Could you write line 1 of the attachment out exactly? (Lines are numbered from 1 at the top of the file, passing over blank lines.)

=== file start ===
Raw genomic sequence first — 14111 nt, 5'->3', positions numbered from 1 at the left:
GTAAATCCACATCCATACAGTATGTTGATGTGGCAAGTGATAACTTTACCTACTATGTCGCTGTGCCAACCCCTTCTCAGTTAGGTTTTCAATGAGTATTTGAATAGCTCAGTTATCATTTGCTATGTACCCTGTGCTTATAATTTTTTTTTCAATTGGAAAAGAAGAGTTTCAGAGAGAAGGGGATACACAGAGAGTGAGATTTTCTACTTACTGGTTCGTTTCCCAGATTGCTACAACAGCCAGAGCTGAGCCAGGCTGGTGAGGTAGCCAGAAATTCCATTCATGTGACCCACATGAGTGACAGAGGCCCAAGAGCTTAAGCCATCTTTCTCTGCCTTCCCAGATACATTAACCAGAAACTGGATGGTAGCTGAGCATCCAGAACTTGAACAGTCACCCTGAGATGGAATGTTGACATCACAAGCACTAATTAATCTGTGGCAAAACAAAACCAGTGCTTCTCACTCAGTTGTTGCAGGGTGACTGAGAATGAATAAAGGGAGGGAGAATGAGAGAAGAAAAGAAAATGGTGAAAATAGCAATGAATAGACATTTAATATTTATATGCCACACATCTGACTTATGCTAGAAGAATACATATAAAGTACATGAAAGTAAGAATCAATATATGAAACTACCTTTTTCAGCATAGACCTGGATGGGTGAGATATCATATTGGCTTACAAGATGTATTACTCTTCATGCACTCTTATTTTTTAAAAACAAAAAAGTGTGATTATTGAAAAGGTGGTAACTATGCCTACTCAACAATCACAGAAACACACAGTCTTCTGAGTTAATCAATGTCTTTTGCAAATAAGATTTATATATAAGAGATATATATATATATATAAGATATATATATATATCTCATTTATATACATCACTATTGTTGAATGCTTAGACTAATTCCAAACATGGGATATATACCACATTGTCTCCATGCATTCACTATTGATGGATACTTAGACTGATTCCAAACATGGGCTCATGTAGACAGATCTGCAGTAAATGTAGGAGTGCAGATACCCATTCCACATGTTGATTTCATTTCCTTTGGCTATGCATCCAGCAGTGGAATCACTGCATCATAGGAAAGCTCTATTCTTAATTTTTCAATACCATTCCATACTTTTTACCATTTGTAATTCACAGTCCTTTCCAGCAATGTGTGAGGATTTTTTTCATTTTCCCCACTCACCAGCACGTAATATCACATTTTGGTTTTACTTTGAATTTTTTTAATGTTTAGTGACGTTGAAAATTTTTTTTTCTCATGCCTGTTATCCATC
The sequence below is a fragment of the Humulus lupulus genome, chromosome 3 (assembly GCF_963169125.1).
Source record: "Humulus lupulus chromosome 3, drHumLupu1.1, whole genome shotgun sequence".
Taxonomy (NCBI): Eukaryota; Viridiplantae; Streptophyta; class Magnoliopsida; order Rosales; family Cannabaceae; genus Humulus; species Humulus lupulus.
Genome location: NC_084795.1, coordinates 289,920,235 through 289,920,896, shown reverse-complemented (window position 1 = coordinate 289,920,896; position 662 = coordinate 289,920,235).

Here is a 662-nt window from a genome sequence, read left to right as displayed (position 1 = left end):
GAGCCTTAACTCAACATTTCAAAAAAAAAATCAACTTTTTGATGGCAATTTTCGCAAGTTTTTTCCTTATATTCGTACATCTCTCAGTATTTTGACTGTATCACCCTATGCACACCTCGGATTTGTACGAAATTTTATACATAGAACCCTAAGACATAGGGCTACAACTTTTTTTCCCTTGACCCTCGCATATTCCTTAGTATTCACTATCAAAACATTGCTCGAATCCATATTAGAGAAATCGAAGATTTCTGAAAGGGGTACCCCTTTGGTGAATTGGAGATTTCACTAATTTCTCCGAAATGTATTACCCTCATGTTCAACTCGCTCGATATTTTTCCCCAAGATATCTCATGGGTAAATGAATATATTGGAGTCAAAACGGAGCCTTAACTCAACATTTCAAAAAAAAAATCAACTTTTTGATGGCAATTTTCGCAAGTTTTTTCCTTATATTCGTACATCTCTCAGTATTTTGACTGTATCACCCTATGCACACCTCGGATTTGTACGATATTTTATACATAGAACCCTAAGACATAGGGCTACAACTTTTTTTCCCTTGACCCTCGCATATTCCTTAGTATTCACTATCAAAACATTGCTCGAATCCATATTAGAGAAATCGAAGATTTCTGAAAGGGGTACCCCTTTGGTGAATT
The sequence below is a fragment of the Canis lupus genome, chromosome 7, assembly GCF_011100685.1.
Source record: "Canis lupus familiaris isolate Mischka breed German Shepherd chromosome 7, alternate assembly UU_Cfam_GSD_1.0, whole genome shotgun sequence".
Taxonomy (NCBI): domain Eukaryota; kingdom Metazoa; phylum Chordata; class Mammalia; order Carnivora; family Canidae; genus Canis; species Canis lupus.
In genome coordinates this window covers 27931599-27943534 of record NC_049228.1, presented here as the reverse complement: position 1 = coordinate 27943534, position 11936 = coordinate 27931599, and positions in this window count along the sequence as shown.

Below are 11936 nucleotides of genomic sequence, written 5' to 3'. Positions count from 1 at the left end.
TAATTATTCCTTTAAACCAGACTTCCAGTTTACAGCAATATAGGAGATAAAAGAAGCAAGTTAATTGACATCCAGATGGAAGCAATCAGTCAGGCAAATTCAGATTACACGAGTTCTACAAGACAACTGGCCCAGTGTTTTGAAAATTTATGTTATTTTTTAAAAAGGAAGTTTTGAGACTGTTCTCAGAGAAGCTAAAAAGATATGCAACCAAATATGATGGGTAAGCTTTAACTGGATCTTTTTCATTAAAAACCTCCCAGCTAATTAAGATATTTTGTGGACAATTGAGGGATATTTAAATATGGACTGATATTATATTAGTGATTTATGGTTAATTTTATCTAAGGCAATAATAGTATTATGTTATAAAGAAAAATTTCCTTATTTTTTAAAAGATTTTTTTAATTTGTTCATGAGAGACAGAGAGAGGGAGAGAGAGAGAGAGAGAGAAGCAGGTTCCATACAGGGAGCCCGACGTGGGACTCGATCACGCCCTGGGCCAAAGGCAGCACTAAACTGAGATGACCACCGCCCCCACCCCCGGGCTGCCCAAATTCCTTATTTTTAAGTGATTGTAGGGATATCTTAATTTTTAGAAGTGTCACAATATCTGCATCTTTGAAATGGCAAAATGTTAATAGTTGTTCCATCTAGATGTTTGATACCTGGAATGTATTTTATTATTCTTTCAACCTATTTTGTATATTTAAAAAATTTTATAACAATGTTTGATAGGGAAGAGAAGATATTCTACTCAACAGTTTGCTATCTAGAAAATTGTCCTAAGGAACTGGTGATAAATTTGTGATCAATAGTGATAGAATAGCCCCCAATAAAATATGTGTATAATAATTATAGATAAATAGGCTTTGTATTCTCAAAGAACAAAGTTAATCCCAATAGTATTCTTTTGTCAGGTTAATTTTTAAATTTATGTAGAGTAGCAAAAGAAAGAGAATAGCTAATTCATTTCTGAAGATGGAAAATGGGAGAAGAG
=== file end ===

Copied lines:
Raw genomic sequence first — 14111 nt, 5'->3', positions numbered from 1 at the left: